Friday, July 23, 2010

Idaho: water-short by 2050?


Über skeptics that share the delusion that global warming is a "hoax" may want to reconsider their iconoclastic dogma. There's potentially bad news about life's indispensable commodity for survival—water.

A new study by the Natural Resources Defense Council forecasts water shortages by 2050 in one-third of all U.S. counties—1,100, to be exact—brought on by climate change droughts and inevitable increased demand by a larger population and expanding industrial needs.

Idaho is listed as one of one of 14 hardest-hit states, with seven counties—Cassia, Oneida, Lincoln, Bingham, Minidoka, Canyon and Power—facing "extreme" impacts from water shortfalls. Twelve other counties in Idaho's southern tier are forecast to endure "high" water shortage risks, while Blaine County and eight others are on the "moderate" impact list. The remaining 16, mostly in mid and northwestern Idaho, face "low" risks.

The complete study is available online at www.nrdc.org/globalWarming/waterrsustainability.

Simple mathematics makes the study credible. Even if annual precipitation remains stable, larger populations requiring more water-intensive food farms and personal consumption, industry's appetite for water—especially for cooling planned nuclear power plants—and urban landscaping will increase demand beyond supplies in some regions.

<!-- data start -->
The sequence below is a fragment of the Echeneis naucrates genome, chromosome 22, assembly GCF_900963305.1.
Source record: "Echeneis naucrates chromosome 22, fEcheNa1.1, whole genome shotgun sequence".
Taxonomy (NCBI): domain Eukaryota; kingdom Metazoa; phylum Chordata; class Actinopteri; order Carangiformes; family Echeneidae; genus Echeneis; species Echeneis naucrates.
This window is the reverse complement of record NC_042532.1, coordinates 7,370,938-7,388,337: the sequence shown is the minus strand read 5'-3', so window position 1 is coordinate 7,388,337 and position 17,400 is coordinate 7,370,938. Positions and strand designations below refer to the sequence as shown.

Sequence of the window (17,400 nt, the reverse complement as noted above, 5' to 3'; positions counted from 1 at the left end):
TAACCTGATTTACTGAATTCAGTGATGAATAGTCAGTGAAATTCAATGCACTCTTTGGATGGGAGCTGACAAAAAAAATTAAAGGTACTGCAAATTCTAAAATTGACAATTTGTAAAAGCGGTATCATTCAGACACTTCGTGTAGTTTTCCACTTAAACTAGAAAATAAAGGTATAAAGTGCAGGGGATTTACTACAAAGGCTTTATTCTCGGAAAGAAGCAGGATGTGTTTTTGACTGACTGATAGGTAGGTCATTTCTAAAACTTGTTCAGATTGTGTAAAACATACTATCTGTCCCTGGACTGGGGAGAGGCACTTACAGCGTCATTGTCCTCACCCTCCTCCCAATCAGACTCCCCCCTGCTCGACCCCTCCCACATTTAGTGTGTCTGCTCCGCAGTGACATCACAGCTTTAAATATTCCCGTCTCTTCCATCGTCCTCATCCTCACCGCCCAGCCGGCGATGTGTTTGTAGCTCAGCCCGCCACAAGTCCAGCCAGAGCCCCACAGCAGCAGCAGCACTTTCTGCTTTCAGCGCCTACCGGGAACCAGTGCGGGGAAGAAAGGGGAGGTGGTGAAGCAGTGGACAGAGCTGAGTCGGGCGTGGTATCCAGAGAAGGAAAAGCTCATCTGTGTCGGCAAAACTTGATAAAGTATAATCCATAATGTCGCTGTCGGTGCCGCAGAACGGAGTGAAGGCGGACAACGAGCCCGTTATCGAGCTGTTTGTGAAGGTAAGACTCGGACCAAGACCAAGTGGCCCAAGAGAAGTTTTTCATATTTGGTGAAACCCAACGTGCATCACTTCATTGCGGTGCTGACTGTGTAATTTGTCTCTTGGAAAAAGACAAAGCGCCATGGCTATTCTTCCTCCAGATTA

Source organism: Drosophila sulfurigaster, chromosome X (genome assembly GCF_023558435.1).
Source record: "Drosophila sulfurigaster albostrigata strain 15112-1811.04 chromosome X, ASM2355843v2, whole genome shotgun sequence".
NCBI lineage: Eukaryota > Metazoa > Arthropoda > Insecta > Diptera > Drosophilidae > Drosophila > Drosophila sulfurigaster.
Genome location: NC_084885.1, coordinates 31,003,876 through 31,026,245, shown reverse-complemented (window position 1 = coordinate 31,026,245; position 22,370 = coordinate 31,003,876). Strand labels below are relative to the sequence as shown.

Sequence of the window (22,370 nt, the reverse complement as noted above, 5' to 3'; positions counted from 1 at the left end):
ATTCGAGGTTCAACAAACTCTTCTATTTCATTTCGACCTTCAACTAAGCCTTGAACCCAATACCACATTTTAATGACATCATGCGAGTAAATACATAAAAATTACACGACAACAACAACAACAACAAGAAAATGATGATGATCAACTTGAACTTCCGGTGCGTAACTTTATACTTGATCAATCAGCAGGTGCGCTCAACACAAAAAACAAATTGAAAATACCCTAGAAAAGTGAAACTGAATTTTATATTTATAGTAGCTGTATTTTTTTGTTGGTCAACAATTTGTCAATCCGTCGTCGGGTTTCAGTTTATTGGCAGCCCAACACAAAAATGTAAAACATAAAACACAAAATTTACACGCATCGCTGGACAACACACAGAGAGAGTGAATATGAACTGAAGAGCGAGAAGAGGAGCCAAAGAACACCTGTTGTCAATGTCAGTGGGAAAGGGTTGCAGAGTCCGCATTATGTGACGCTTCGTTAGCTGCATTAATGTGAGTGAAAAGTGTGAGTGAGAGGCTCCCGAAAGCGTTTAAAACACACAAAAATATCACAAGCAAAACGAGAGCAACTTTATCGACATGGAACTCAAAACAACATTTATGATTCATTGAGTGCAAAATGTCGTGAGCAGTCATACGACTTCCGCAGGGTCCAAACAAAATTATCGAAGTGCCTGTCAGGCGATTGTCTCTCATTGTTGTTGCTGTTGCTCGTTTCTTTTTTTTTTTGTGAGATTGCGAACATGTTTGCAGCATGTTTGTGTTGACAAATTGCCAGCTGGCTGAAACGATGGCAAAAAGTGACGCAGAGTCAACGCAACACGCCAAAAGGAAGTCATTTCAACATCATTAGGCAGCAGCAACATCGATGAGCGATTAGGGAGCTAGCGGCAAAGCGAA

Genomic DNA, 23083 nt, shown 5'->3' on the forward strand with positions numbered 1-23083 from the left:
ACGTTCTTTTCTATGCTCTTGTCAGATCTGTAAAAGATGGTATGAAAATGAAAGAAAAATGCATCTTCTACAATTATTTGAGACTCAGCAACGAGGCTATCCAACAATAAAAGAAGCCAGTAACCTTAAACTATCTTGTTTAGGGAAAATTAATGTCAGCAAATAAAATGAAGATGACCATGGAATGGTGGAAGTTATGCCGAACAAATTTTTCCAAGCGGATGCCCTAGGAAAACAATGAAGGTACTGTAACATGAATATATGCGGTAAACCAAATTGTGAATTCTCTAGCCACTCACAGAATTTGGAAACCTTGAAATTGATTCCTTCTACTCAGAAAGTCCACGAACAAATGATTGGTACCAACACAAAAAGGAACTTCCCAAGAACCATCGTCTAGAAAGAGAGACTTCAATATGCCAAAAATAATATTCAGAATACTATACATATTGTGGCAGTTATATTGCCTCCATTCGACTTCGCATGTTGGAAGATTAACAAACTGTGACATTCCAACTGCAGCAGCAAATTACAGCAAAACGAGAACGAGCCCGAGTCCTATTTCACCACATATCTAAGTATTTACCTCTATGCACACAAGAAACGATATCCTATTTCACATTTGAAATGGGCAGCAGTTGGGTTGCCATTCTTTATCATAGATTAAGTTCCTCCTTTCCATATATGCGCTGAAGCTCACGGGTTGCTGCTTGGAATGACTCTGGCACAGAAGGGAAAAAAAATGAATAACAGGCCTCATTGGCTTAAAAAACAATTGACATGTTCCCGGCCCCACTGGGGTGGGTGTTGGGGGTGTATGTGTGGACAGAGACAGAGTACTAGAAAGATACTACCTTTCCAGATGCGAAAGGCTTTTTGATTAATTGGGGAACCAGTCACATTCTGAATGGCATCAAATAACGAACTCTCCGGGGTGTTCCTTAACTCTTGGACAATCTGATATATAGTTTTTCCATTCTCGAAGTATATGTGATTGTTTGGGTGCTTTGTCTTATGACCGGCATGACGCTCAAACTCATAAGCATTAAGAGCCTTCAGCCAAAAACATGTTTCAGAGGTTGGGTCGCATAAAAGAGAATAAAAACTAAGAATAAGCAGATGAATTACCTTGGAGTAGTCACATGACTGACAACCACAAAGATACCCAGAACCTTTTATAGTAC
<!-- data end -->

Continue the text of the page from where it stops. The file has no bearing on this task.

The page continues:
Prudence suggests that responsible public managers of water supplies begin now to develop workable strategies for ways to reduce public and industry consumption, increase storage, accelerate treatment and usage of sewage for agricultural and industry use, and, where applicable, modernize water desalinization technology for using sea water.

Waiting until 2050 will be too late.




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